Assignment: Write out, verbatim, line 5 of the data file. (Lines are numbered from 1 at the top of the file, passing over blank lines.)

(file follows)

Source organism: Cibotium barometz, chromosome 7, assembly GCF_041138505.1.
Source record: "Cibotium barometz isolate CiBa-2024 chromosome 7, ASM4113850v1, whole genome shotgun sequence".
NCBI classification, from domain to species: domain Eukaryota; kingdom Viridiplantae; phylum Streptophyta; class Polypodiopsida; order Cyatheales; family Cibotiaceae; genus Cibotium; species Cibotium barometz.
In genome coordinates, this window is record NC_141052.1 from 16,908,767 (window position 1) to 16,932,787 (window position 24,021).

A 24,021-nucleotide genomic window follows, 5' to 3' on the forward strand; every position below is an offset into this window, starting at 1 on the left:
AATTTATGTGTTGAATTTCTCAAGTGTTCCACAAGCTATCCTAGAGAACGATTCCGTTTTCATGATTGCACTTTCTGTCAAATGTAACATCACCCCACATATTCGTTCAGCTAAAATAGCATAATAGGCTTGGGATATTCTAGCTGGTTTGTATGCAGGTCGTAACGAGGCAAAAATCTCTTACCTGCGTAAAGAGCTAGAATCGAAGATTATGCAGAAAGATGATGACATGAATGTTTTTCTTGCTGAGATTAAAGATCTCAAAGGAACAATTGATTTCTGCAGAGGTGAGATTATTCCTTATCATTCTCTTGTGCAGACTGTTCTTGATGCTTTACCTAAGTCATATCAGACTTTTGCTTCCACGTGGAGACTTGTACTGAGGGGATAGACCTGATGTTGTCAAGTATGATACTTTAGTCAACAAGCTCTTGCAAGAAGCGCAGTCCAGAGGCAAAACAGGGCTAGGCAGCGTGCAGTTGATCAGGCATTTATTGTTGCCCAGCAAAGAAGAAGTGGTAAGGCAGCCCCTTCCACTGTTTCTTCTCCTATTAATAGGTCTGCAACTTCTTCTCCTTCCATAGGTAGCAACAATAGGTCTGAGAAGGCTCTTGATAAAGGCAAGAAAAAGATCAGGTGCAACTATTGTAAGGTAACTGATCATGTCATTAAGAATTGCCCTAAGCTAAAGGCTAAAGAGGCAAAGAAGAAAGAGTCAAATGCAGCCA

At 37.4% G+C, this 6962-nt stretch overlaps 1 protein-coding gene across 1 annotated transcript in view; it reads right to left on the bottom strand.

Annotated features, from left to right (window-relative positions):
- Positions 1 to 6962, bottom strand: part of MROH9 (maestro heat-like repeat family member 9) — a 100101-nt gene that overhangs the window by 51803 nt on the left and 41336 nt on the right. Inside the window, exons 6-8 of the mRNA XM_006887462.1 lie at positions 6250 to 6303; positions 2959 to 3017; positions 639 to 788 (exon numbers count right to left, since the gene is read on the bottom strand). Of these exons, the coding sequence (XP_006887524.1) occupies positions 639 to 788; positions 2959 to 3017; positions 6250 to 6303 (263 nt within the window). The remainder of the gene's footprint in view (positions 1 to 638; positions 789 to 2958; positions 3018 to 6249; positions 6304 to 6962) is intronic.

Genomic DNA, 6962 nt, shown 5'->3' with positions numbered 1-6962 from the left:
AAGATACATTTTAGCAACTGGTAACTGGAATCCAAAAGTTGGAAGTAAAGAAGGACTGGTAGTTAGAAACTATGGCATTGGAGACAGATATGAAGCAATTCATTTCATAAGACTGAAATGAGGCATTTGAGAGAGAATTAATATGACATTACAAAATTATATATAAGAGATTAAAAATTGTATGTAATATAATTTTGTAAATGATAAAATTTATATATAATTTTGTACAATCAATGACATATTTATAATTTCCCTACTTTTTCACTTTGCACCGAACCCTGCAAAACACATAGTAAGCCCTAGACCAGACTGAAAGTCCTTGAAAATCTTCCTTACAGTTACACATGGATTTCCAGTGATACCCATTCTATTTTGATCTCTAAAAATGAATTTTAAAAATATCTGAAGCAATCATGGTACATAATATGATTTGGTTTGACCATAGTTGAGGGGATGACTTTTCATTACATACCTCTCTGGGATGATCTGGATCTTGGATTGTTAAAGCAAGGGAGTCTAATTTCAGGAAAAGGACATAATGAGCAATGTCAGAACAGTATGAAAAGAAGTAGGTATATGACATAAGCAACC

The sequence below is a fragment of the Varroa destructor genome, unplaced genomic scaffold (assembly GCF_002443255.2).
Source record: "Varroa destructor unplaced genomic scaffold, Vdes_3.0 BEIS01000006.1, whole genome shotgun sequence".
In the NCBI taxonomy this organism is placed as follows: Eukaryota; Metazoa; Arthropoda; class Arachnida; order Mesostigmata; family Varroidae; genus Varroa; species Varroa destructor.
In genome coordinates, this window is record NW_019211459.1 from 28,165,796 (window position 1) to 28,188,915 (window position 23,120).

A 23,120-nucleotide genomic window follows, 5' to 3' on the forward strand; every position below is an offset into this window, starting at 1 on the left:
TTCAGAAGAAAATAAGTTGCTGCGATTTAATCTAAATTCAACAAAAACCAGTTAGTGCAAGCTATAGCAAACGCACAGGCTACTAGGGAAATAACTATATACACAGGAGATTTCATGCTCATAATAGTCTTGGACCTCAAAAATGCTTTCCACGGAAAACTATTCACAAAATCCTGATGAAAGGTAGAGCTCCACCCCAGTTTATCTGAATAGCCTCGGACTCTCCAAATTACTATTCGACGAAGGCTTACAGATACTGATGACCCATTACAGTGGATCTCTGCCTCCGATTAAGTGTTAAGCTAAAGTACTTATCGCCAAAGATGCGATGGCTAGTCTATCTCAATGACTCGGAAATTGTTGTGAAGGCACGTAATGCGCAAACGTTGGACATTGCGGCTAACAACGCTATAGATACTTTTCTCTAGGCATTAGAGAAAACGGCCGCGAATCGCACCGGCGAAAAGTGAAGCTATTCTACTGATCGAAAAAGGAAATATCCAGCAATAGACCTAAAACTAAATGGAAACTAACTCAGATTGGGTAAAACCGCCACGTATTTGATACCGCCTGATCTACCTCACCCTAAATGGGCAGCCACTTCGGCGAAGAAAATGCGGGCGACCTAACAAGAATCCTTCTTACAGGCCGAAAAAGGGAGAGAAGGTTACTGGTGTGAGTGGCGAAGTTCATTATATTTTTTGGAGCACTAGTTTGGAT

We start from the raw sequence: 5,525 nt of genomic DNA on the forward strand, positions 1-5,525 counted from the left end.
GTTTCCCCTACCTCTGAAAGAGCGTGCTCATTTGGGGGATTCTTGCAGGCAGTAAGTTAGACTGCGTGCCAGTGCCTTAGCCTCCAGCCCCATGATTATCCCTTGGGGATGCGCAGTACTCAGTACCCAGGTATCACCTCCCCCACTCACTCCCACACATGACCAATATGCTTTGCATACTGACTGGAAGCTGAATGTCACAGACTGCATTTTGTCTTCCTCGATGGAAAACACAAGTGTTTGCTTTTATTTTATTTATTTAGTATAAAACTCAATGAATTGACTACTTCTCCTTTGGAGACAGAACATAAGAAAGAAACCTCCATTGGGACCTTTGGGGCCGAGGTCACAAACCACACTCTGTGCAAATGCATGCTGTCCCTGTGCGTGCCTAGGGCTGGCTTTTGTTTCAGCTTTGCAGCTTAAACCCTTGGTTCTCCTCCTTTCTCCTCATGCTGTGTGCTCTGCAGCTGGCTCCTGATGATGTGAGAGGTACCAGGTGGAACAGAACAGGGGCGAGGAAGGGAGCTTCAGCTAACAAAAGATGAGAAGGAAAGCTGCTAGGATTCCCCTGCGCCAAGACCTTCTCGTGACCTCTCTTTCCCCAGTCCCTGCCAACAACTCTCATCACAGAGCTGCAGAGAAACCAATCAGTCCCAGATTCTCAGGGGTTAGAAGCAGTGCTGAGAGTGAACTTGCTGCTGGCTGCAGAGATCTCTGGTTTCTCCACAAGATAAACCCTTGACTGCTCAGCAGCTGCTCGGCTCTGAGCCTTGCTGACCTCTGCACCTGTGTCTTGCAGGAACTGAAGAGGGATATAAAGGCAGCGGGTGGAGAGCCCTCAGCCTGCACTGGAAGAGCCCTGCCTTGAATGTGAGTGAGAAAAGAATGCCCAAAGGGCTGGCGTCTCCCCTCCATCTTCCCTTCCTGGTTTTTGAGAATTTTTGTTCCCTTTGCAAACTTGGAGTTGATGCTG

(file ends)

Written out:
A 24,021-nucleotide genomic window follows, 5' to 3' on the forward strand; every position below is an offset into this window, starting at 1 on the left: